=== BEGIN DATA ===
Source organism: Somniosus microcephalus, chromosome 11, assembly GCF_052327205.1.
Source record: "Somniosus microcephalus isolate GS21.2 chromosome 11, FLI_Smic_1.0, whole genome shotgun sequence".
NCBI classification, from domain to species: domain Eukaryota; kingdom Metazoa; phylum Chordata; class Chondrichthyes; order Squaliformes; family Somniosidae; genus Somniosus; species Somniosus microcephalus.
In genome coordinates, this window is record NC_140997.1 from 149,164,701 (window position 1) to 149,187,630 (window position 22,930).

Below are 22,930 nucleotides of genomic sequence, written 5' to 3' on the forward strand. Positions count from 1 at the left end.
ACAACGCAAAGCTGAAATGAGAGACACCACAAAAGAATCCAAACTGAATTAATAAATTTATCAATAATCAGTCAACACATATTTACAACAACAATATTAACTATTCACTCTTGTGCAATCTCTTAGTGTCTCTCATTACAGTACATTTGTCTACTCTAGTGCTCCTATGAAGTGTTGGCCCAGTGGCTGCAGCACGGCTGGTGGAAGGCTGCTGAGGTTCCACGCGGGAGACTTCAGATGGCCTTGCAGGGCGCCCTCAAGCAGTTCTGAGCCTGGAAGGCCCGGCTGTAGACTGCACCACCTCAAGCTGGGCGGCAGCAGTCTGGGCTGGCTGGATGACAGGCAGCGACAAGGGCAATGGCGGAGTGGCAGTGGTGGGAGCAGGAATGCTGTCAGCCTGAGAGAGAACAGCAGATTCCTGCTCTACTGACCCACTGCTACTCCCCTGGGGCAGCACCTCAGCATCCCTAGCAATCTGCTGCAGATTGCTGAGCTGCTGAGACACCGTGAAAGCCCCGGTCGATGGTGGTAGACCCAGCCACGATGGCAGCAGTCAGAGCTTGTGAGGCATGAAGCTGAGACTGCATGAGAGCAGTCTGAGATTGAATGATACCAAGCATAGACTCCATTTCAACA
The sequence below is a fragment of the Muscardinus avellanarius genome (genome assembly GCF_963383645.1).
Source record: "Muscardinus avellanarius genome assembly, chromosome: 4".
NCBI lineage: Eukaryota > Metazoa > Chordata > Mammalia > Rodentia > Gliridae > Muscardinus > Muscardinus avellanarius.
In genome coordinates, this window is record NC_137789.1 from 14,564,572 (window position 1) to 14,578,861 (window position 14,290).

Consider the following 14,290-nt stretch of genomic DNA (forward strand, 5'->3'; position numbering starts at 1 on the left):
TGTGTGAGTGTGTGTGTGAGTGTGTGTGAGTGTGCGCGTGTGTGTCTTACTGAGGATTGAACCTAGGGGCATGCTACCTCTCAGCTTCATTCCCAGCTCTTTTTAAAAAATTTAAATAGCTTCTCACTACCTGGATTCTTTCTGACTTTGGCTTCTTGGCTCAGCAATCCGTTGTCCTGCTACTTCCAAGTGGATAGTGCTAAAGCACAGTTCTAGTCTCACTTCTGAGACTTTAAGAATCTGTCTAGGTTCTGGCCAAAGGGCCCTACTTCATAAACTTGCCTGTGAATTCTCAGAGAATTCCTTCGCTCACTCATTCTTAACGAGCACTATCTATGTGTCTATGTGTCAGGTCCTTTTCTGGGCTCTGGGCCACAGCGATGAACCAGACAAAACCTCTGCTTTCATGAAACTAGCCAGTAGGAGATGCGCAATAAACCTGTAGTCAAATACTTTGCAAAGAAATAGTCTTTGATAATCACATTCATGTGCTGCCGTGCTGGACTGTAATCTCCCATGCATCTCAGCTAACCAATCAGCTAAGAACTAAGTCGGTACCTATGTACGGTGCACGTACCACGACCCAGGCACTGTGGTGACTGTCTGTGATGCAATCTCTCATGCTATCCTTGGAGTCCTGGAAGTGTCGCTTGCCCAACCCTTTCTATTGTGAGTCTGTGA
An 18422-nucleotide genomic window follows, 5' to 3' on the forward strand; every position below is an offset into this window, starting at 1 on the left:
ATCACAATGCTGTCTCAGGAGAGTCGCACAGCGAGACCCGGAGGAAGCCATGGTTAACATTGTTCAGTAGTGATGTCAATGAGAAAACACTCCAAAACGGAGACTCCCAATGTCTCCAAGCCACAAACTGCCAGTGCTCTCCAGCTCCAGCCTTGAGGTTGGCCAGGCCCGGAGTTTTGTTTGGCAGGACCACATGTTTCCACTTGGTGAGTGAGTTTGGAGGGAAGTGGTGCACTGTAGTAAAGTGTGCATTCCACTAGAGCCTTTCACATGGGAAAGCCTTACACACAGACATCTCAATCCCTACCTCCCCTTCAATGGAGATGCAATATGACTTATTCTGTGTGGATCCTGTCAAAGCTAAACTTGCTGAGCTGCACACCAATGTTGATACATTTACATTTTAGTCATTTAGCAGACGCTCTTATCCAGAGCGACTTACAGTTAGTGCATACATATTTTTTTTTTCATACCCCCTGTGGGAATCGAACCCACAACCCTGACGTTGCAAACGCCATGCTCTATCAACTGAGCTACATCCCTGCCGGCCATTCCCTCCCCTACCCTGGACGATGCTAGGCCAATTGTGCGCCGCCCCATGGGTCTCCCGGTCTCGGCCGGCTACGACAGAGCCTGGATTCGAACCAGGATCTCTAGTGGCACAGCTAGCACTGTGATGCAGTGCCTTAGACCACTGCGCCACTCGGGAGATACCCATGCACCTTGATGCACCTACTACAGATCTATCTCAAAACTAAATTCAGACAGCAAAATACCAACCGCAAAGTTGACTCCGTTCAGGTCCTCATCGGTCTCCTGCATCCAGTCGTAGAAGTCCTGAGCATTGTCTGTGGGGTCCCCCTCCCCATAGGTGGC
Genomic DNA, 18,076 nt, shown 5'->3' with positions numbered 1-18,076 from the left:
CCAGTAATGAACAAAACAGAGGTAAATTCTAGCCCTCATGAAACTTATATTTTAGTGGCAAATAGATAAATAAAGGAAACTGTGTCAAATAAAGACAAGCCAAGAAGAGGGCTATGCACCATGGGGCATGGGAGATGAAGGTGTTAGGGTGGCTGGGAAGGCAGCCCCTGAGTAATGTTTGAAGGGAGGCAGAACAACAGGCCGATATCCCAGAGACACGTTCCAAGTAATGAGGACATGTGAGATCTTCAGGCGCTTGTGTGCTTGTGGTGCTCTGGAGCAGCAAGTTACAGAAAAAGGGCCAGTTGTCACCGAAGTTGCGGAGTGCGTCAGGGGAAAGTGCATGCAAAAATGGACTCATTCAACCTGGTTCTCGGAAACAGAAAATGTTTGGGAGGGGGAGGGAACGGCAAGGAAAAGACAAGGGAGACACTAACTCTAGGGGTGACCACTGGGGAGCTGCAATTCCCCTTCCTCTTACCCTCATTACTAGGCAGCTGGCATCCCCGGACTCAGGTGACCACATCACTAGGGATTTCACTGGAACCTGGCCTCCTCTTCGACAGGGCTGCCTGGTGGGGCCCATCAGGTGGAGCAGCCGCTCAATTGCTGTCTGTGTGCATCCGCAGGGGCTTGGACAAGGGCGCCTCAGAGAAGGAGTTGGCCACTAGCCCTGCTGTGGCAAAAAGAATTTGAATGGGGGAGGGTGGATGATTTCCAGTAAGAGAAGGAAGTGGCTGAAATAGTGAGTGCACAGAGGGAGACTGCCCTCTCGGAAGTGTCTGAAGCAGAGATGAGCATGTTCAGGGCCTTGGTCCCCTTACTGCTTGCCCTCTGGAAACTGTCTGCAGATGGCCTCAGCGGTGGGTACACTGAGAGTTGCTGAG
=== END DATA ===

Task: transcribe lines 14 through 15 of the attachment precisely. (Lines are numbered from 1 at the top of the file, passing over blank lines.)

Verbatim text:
ATCACAATGCTGTCTCAGGAGAGTCGCACAGCGAGACCCGGAGGAAGCCATGGTTAACATTGTTCAGTAGTGATGTCAATGAGAAAACACTCCAAAACGGAGACTCCCAATGTCTCCAAGCCACAAACTGCCAGTGCTCTCCAGCTCCAGCCTTGAGGTTGGCCAGGCCCGGAGTTTTGTTTGGCAGGACCACATGTTTCCACTTGGTGAGTGAGTTTGGAGGGAAGTGGTGCACTGTAGTAAAGTGTGCATTCCACTAGAGCCTTTCACATGGGAAAGCCTTACACACAGACATCTCAATCCCTACCTCCCCTTCAATGGAGATGCAATATGACTTATTCTGTGTGGATCCTGTCAAAGCTAAACTTGCTGAGCTGCACACCAATGTTGATACATTTACATTTTAGTCATTTAGCAGACGCTCTTATCCAGAGCGACTTACAGTTAGTGCATACATATTTTTTTTTTCATACCCCCTGTGGGAATCGAACCCACAACCCTGACGTTGCAAACGCCATGCTCTATCAACTGAGCTACATCCCTGCCGGCCATTCCCTCCCCTACCCTGGACGATGCTAGGCCAATTGTGCGCCGCCCCATGGGTCTCCCGGTCTCGGCCGGCTACGACAGAGCCTGGATTCGAACCAGGATCTCTAGTGGCACAGCTAGCACTGTGATGCAGTGCCTTAGACCACTGCGCCACTCGGGAGATACCCATGCACCTTGATGCACCTACTACAGATCTATCTCAAAACTAAATTCAGACAGCAAAATACCAACCGCAAAGTTGACTCCGTTCAGGTCCTCATCGGTCTCCTGCATCCAGTCGTAGAAGTCCTGAGCATTGTCTGTGGGGTCCCCCTCCCCATAGGTGGC
Genomic DNA, 18,076 nt, shown 5'->3' with positions numbered 1-18,076 from the left: